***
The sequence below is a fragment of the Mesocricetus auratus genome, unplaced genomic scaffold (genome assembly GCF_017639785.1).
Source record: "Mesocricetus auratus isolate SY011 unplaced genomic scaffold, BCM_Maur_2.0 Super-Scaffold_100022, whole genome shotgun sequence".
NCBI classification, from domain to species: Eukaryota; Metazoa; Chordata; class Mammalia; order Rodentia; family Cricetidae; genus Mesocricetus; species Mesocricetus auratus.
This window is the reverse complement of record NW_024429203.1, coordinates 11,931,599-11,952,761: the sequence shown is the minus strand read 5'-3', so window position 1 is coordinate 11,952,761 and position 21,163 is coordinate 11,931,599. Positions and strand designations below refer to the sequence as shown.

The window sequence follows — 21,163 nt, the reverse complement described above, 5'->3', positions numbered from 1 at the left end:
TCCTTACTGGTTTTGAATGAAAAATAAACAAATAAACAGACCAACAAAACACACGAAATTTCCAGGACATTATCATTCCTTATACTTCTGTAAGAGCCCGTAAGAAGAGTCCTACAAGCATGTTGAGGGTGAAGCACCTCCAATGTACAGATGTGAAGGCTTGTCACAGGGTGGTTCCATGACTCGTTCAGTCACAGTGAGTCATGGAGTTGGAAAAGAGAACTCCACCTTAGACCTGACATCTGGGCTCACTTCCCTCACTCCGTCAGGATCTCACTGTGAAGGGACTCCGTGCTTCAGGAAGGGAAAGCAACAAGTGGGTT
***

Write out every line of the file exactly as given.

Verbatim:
The sequence below is a fragment of the Mesocricetus auratus genome, unplaced genomic scaffold (genome assembly GCF_017639785.1).
Source record: "Mesocricetus auratus isolate SY011 unplaced genomic scaffold, BCM_Maur_2.0 Super-Scaffold_100022, whole genome shotgun sequence".
NCBI classification, from domain to species: Eukaryota; Metazoa; Chordata; class Mammalia; order Rodentia; family Cricetidae; genus Mesocricetus; species Mesocricetus auratus.
This window is the reverse complement of record NW_024429203.1, coordinates 11,931,599-11,952,761: the sequence shown is the minus strand read 5'-3', so window position 1 is coordinate 11,952,761 and position 21,163 is coordinate 11,931,599. Positions and strand designations below refer to the sequence as shown.

The window sequence follows — 21,163 nt, the reverse complement described above, 5'->3', positions numbered from 1 at the left end:
TCCTTACTGGTTTTGAATGAAAAATAAACAAATAAACAGACCAACAAAACACACGAAATTTCCAGGACATTATCATTCCTTATACTTCTGTAAGAGCCCGTAAGAAGAGTCCTACAAGCATGTTGAGGGTGAAGCACCTCCAATGTACAGATGTGAAGGCTTGTCACAGGGTGGTTCCATGACTCGTTCAGTCACAGTGAGTCATGGAGTTGGAAAAGAGAACTCCACCTTAGACCTGACATCTGGGCTCACTTCCCTCACTCCGTCAGGATCTCACTGTGAAGGGACTCCGTGCTTCAGGAAGGGAAAGCAACAAGTGGGTT